12. The next question is whether the payments made by the applicant to Endemol Holding BV can be treated as business income and taxable in India. According to the counsel for the applicant, even if the payment is treated as business income, it cannot be taxed in India as the Endemol Holding BV does not have Permanent Establishment (PE) in India. As per Article 7 of the India-Netherlands Tax Treaty, the consideration received by Endemol Holding under the agreement is taxable in India only if Endemol Holding has a PE in India under Article 5 of the Tax Treaty. The counsel placed reliance on the following case decisions:
(i) Dun & Bradstreet Espana S.A., In re  272 ITR 99/142 Taxman 284 (AAR – New Delhi)
(ii) Fidelity Advisor Series VIII, In re  271 ITR 1/ 142 Taxman 111 (AAR – New Delhi)
(iii) Morgan Stanley & Co. International Ltd., In re  272 ITR 416/142 Taxman 630 (AAR – New Delhi)
13. Submission of the Revenue is that there is no requirement of PE as the payment is squarely covered under the definition of FTS as per India-Netherlands Tax Treaty.
14. In essence, Revenue’s stand is that the provisions have to be read by giving a purposive interpretation to the language used.
The stand is clearly untenable. The Court cannot read anything into a statutory provision which is plain and unambiguous. A statute is an edict of the legislature. The language employed in a statute is the determinative factor of legislative intent. The question is not what may be supposed and has been intended but what has been said. This position was elaborately stated by a Constitution Bench of the Hon’ble Supreme Court in Padmasundara Rao v. State of Tamil Nadu  255 ITR 147/170 Taxman 303.
15. We have considered the arguments in relation to details as available on record. There is no dispute about the profit arising out of the transaction in the hands of Endemol Holding BV. There is also no dispute about the services rendered outside India for which payments were made by the applicant to Endemol Holding. The applicant is an Indian enterprise and for its business activities outside India, the services on Endemol Holding were utilized. There is no material to show that Endemol Holding has any presence in India. Payments for the services were received by Endemol Holding outside India. There is also no material to suggest that the applicant is fully dependent on Endemol Holding BV. In such circumstances we hold that the company Endemol Holding BV does not have any PE in India. As regards the arguments of the Revenue, we have already held that the payments do not come under ‘Fees for Technical Services’ for the reasons stated in the preceding paragraphs and therefore the arguments that the question of PE does not arise as the payments are squarely covered under FTS does not stand. We agree with the counsel for the applicant that profits arising out of the transaction for the services rendered by Endemol Holding BV are not taxable in India as Endemol Holding BV does not have PE in India.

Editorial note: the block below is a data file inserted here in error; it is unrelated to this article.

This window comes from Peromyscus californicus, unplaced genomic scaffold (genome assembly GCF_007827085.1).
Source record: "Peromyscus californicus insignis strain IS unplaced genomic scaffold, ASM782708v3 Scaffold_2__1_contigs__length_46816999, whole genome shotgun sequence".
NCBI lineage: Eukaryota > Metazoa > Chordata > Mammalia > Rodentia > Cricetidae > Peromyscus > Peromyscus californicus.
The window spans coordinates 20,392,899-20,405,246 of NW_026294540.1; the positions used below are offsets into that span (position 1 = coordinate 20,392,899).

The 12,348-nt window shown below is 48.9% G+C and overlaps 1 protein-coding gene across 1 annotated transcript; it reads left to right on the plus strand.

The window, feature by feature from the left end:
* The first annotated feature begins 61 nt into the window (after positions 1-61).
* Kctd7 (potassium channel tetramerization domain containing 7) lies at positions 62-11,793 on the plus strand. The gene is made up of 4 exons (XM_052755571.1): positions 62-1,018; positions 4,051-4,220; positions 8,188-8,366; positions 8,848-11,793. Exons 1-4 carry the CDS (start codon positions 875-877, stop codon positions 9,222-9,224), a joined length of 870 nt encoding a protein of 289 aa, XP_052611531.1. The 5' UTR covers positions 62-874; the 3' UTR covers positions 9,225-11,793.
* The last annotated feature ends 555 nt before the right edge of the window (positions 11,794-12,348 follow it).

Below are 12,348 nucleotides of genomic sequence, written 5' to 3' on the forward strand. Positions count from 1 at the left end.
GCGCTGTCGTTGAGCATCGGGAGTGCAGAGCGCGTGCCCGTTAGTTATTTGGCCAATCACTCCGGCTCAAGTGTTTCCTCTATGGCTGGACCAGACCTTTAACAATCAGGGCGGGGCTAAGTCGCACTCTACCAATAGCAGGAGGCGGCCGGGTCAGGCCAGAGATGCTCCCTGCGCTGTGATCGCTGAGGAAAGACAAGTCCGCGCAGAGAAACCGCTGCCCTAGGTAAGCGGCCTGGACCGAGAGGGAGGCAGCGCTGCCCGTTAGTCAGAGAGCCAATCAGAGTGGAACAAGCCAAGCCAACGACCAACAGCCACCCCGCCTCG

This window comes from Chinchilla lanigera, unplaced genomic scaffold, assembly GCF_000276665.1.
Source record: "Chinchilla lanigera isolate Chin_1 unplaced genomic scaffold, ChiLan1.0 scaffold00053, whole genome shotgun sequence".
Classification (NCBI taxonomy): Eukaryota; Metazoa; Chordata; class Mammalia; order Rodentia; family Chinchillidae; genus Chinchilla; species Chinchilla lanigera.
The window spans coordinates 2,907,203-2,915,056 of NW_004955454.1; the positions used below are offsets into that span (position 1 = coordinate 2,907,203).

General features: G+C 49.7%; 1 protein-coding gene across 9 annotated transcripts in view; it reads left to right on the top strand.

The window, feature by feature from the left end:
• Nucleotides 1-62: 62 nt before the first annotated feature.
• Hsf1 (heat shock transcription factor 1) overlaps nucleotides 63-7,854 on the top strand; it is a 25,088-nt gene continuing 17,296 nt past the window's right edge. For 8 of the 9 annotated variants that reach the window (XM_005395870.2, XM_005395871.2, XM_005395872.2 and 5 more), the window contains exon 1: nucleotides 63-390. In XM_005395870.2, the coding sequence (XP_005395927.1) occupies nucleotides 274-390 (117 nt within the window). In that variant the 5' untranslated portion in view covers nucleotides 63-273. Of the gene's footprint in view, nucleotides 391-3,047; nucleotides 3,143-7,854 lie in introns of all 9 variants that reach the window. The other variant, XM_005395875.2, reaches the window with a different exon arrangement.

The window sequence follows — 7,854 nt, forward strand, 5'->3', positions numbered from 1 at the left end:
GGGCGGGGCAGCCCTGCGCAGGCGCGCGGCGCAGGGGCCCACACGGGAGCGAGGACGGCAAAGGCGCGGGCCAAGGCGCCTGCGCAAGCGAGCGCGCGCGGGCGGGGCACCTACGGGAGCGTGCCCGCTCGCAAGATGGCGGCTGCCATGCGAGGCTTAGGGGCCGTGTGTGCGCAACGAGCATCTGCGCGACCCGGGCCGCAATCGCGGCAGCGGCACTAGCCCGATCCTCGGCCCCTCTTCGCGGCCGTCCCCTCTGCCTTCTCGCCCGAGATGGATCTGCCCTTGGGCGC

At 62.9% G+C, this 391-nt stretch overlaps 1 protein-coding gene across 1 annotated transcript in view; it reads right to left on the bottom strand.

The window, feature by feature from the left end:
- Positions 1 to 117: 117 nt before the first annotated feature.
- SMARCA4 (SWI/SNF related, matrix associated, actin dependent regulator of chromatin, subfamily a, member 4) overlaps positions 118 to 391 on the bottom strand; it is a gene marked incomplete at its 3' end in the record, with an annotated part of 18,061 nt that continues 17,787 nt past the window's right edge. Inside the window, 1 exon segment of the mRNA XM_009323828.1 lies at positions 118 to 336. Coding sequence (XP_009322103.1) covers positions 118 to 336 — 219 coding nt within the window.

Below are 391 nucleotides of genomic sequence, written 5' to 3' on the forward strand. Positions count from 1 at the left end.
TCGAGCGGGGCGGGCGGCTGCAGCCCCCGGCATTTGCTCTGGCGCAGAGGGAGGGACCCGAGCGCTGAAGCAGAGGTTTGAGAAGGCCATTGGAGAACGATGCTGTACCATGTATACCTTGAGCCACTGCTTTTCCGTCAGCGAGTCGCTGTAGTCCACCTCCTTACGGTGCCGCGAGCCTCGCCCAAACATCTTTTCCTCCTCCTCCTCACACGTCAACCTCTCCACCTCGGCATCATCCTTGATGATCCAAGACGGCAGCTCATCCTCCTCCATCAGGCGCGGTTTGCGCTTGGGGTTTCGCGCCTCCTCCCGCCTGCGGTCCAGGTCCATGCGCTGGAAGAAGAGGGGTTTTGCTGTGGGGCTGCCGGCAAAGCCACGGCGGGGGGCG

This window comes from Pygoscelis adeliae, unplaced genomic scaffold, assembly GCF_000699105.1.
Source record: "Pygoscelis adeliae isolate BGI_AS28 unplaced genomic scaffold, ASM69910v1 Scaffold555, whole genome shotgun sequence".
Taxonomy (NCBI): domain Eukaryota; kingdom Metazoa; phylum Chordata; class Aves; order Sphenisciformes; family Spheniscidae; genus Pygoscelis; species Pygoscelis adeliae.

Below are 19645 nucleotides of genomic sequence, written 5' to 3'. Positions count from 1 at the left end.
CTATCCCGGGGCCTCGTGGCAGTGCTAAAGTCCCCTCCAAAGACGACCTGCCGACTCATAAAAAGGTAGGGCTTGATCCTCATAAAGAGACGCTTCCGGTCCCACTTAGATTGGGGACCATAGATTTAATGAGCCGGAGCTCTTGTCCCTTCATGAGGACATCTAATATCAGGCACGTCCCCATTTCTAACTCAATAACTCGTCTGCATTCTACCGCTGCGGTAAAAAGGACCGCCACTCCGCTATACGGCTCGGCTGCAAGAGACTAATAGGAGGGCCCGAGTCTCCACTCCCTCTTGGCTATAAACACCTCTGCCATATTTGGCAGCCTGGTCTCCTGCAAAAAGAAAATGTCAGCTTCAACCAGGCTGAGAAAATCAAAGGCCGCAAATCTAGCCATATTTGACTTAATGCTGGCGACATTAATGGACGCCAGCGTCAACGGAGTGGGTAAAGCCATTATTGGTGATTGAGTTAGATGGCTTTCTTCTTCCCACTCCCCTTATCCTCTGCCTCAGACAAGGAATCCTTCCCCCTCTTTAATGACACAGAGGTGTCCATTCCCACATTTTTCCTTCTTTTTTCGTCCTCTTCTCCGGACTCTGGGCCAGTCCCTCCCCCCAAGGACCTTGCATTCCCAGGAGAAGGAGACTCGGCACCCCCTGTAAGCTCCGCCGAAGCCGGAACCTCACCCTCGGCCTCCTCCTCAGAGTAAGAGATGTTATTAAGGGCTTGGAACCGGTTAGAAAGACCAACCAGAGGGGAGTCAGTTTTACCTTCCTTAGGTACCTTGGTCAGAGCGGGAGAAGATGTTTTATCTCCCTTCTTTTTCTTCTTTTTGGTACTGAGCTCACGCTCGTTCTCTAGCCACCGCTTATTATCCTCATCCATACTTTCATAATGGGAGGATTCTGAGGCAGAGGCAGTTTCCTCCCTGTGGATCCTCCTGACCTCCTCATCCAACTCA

16. The questions raised by the applicant are answered as follows:—
Ans. The payments made by the applicant to Endemol Holding for availing the services under the terms of the Consultancy Agreement is not in the nature of Fees for Technical Services (FTS) under Article 12 of the India-Netherlands Tax Treaty because the services rendered by the non-resident company do not meet the requirements of ‘make available’ under the treaty.
Ans. The payment will not be treated as business income taxable in India in terms of the India-Netherlands Tax Treaty because Endemol Holding does not have a Permanent Establishment in India.
Ans. Because of our answer to question No.1 and 2, and following ratio of decision of the Hon’ble Supreme Court in the case of Transmission Corpn. of A.P. Ltd. v. CIT  239 ITR 587/105 Taxman 742, the payment will not be subjected to withholding of tax under section 195 of the Act.
17. Regarding the issue as to whether the transaction is an arrangement for the purpose of avoidance of tax, the issue was reserved at the time of admission of the application, we find that the transaction is for genuine business purpose for the benefit of both the parties. We do not find sufficient materials on facts and circumstances made available to us which suggest that the transaction is an arrangement solely for the purpose of avoidance of tax. The Department also did not press the issue at the time of hearing.
[Citation : 361 ITR 340]